DeanO

I still owe an update on the sports ec. I should have a chance to

breathe over the weekend.

--- In APBR_analysis@yahoogroups.com, igor eduardo küpfer

<igorkupfer@r...> wrote:> I was looking at the offensive ratings over time, and I came up with

the 10

> worst since 1974:

didn't seem

>

> 1 CHI_1999 90.7

> 2 NYN_1977 91.1

> 3 NOJ_1975 91.3

> 4 DEN_2003 91.4

> 5 PHI_1974 91.8

> 6 CHI_2000 92.6

> 7 CHI_1976 92.9

> 8 NJ_1978 93.6

> 9 GS_1998 93.9

> 10 CAP_1974 94.0

>

> Now, that's a pretty crappy list of teams, but somehow it just

> crappy enough. I thought to myself, well, what really matters isn't

how bad

> the offense is, but how much the offense is worse than the defense. So,

Chicago)

> subtracting offensive rating from defensive rating, I came up with the

> following list:

>

> 1 DAL_1993 97.6

> 2 DEN_1998 97.2

> 3 LAC_2000 96.2

> 4 VAN_1997 98.6

> 5 HOU_1983 95.3

> 6 MIA_1989 96.0

> 7 LAC_1987 99.6

> 8 VAN_1996 96.0

> 9 PHI_1996 100.5

> 10 CHI_1999 90.7

>

> Again, those teams were bad, but none of those teams (except for

> had an offensive rating that looks truly horrible. I decided to

standardize

> the offensive ratings to the league average that year. I got this:

scored for

>

> 1 DEN_2003 91.4

> 2 CHI_2000 92.6

> 3 CHI_1999 90.7

> 4 LAC_1988 95.6

> 5 DAL_1993 97.6

> 6 VAN_1996 96.0

> 7 DET_1981 96.5

> 8 NYN_1977 91.1

> 9 NJ_1978 93.6

> 10 MIA_1989 96.0

>

> That's a little more like it. Denver's offense, at 91.4 points

> every 100 possessions, was nearly 3 standard deviations from the league

arose: I

> average of 102. Seems a little odd, considering the number of exciting

> young players, but the Numbers Never Lie.

>

> All of this was just to pass the time. But a more serious question

> only used teams from the 1974 season onward, because that's the point at

way to

> which we have complete data. I wondered: has anybody come up with a

> estimate missing data? Or maybe a simpler question, is there a

reliable way

> to estimate possessions by using available teams stats? I was going

to see

> how much error I got using FGA + .4 * FTA, but I wanted to know if

anyone's

> tried this first so I don't have to reinvent the wheel.

>

> ed - I have the Nuggets rated as the worst offense of recent history.

Relative to the league average in offensive efficiency, as I measure

it, they are far, far worse than even the 99 Bulls.

--- In APBR_analysis@yahoogroups.com, "schtevie2003" <schtevie@h...>

wrote:> I am not sure exactly what is being computed when you subtract

down

> offensive ratings from defensive rating and get values in the 90s.

> Effectively this represents average victory margins per some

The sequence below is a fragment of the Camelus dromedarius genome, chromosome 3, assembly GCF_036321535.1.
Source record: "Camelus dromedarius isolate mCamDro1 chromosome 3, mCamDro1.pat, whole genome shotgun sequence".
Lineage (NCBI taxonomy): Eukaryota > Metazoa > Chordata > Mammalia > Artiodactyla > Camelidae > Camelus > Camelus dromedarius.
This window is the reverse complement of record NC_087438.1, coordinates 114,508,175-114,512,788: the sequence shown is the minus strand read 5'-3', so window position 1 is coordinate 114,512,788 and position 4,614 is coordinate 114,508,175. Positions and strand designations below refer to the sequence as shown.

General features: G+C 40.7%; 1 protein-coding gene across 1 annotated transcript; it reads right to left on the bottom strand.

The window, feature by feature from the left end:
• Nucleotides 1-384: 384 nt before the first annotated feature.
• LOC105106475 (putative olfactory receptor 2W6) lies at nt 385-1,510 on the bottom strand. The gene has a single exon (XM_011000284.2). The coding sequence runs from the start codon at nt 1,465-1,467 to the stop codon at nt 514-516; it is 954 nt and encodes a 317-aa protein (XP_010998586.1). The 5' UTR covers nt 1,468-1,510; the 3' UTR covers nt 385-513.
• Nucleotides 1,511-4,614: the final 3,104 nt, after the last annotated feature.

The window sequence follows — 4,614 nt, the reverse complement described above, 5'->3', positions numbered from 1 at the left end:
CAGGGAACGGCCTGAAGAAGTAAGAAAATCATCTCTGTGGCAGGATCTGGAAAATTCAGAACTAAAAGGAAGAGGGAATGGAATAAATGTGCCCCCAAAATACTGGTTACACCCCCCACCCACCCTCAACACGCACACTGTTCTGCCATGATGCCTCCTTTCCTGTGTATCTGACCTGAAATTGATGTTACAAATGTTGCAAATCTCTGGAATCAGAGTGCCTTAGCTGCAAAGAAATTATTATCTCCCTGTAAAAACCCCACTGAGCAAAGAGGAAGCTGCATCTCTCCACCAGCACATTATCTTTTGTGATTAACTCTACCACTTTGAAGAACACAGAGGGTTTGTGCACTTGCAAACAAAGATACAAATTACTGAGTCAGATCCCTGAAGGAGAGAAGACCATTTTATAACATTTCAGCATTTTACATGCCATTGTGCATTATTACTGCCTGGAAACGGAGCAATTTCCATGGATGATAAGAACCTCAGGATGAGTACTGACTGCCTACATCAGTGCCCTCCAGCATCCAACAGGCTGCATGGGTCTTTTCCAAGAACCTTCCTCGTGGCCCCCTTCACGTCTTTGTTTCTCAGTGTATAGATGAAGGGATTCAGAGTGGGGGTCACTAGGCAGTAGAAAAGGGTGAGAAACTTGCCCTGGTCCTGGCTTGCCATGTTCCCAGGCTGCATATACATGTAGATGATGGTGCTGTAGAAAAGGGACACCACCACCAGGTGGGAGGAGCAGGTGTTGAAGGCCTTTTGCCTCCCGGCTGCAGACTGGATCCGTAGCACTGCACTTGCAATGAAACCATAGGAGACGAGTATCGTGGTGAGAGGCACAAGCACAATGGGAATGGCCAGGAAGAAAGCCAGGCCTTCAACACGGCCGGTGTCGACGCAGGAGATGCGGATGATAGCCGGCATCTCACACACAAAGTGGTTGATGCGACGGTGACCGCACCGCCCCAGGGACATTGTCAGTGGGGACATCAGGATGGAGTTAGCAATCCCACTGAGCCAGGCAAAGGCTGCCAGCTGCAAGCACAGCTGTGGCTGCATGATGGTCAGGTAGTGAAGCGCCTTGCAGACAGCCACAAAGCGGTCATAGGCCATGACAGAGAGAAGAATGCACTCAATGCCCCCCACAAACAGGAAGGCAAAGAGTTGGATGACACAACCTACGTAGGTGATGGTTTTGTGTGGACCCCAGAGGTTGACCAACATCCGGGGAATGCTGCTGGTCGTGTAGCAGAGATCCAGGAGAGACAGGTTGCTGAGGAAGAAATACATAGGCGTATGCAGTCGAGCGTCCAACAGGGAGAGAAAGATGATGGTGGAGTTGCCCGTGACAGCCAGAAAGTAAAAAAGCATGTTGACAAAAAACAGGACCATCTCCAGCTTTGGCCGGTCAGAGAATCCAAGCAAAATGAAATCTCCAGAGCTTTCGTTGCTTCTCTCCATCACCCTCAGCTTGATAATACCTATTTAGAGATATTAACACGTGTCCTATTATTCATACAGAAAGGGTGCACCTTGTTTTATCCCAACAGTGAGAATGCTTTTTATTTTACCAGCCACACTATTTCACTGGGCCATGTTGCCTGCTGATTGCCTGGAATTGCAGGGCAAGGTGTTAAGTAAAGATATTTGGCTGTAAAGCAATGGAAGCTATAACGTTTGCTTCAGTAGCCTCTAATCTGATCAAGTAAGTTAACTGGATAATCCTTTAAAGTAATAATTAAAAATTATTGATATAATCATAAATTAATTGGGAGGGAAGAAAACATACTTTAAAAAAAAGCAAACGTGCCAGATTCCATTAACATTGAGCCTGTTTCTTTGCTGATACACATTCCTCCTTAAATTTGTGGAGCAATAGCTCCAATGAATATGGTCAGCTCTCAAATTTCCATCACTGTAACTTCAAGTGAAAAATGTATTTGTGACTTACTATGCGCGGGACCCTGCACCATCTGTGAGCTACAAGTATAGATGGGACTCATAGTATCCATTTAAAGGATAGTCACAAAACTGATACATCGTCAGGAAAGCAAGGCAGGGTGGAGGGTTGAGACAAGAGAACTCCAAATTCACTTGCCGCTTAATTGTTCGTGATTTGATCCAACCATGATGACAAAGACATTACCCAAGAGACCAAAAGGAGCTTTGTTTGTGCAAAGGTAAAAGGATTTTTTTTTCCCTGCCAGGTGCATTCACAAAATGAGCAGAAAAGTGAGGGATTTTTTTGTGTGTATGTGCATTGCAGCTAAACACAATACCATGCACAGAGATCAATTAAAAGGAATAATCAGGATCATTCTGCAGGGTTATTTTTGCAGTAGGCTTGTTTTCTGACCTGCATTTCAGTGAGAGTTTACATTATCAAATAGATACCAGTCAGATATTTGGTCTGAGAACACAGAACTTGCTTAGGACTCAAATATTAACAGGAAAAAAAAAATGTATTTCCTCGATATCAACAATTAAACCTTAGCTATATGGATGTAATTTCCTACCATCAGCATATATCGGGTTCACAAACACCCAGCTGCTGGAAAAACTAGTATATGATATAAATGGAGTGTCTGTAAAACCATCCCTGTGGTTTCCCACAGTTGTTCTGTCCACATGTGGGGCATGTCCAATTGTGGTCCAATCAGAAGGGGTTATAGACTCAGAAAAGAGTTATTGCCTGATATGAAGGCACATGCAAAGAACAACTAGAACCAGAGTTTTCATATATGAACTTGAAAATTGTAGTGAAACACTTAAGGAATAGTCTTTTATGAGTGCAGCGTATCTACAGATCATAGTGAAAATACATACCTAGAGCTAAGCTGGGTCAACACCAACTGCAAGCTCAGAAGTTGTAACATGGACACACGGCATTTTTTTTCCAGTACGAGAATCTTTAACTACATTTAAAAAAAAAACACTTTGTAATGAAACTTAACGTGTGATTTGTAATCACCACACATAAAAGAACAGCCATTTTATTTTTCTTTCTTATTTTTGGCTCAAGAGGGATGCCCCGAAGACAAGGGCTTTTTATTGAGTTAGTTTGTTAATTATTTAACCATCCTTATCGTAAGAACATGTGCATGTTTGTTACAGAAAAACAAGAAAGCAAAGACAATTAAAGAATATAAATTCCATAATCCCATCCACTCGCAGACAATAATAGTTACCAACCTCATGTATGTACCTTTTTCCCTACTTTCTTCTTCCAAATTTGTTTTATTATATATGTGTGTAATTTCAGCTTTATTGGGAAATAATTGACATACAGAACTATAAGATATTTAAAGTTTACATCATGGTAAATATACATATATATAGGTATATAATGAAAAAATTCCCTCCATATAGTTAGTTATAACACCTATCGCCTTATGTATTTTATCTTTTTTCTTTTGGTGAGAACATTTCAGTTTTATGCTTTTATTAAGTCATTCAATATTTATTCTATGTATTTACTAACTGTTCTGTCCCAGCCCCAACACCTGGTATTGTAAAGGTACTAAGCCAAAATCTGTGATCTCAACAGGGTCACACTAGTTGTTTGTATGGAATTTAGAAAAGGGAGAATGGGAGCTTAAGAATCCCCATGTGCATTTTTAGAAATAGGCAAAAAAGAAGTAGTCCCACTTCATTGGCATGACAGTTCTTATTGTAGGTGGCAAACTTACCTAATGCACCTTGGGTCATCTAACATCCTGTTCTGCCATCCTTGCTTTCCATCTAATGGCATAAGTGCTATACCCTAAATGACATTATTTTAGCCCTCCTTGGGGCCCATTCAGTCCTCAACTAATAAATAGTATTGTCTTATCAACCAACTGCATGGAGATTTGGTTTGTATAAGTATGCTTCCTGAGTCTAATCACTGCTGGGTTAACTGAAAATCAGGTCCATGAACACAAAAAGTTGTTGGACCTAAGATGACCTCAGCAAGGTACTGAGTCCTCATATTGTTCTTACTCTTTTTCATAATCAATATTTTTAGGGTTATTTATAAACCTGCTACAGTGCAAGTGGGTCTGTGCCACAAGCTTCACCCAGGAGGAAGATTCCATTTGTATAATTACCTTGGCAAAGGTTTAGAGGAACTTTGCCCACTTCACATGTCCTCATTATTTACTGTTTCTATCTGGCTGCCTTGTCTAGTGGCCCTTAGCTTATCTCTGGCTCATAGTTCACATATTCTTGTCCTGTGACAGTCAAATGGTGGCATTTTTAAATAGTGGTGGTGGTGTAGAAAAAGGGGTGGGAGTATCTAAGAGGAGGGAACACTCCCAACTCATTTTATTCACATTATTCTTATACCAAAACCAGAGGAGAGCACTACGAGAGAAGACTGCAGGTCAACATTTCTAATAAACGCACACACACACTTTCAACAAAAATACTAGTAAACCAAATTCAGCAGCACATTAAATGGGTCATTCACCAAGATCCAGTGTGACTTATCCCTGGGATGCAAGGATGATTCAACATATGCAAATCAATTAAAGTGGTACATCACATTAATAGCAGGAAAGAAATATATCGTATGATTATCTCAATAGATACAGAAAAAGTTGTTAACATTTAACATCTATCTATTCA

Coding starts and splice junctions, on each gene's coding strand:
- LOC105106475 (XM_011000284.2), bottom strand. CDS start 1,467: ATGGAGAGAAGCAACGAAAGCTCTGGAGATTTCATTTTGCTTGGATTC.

> standardized possession, no? So shouldn't the range of values

> be in the tenths? Whatever.

>

> Regarding the extrapolation of missing stats, in terms of overall

> league averages on a year to year basis, it is reasonable (for

> getting "close" to the correct answer) to extrapolate rebounding

> percentages, as that trend is pretty much non-trending. As for

> turnovers, it is pretty clear that this propensity was trending

> over time and, hence, filling in the pre-1974 values for this data

using

> series is largely guesswork.

>

> That said, if one uses what I have argued is the preferred

> definition of offensive productivity - what I call "points per

> common possession" - in the denominator, which represents

> the possession variable, turnovers are ofcourse included and

> offensive rebounds are subtracted, and these terms are typically

> of equal value. So in terms of a quick and dirty bottom line,

> just shots and reboundable freethrow attempts as an

> approximation of total possessions is a decent proxy that gets

> worse as one goes back in time from 1974.

>

> *****************

>

> --- In APBR_analysis@yahoogroups.com, igor eduardo küpfer

> <igorkupfer@r...> wrote:

> > I was looking at the offensive ratings over time, and I came up

> with the 10

> > worst since 1974:

> >

> > 1 CHI_1999 90.7

> > 2 NYN_1977 91.1

> > 3 NOJ_1975 91.3

> > 4 DEN_2003 91.4

> > 5 PHI_1974 91.8

> > 6 CHI_2000 92.6

> > 7 CHI_1976 92.9

> > 8 NJ_1978 93.6

> > 9 GS_1998 93.9

> > 10 CAP_1974 94.0

> >

> > Now, that's a pretty crappy list of teams, but somehow it just

> didn't seem

> > crappy enough. I thought to myself, well, what really matters

> isn't how bad

> > the offense is, but how much the offense is worse than the

> defense. So,

> > subtracting offensive rating from defensive rating, I came up

> with the

> > following list:

> >

> > 1 DAL_1993 97.6

> > 2 DEN_1998 97.2

> > 3 LAC_2000 96.2

> > 4 VAN_1997 98.6

> > 5 HOU_1983 95.3

> > 6 MIA_1989 96.0

> > 7 LAC_1987 99.6

> > 8 VAN_1996 96.0

> > 9 PHI_1996 100.5

> > 10 CHI_1999 90.7

> >

> > Again, those teams were bad, but none of those teams (except

> for Chicago)

> > had an offensive rating that looks truly horrible. I decided to

> standardize

> > the offensive ratings to the league average that year. I got this:

> >

> > 1 DEN_2003 91.4

> > 2 CHI_2000 92.6

> > 3 CHI_1999 90.7

> > 4 LAC_1988 95.6

> > 5 DAL_1993 97.6

> > 6 VAN_1996 96.0

> > 7 DET_1981 96.5

> > 8 NYN_1977 91.1

> > 9 NJ_1978 93.6

> > 10 MIA_1989 96.0

> >

> > That's a little more like it. Denver's offense, at 91.4 points

> scored for

> > every 100 possessions, was nearly 3 standard deviations from

> the league

> > average of 102. Seems a little odd, considering the number of

> exciting

> > young players, but the Numbers Never Lie.

> >

> > All of this was just to pass the time. But a more serious

> question arose: I

> > only used teams from the 1974 season onward, because

> that's the point at

> > which we have complete data. I wondered: has anybody come

> up with a way to

> > estimate missing data? Or maybe a simpler question, is there

> a reliable way

> > to estimate possessions by using available teams stats? I

> was going to see

> > how much error I got using FGA + .4 * FTA, but I wanted to

> know if anyone's

> > tried this first so I don't have to reinvent the wheel.

> >

> > ed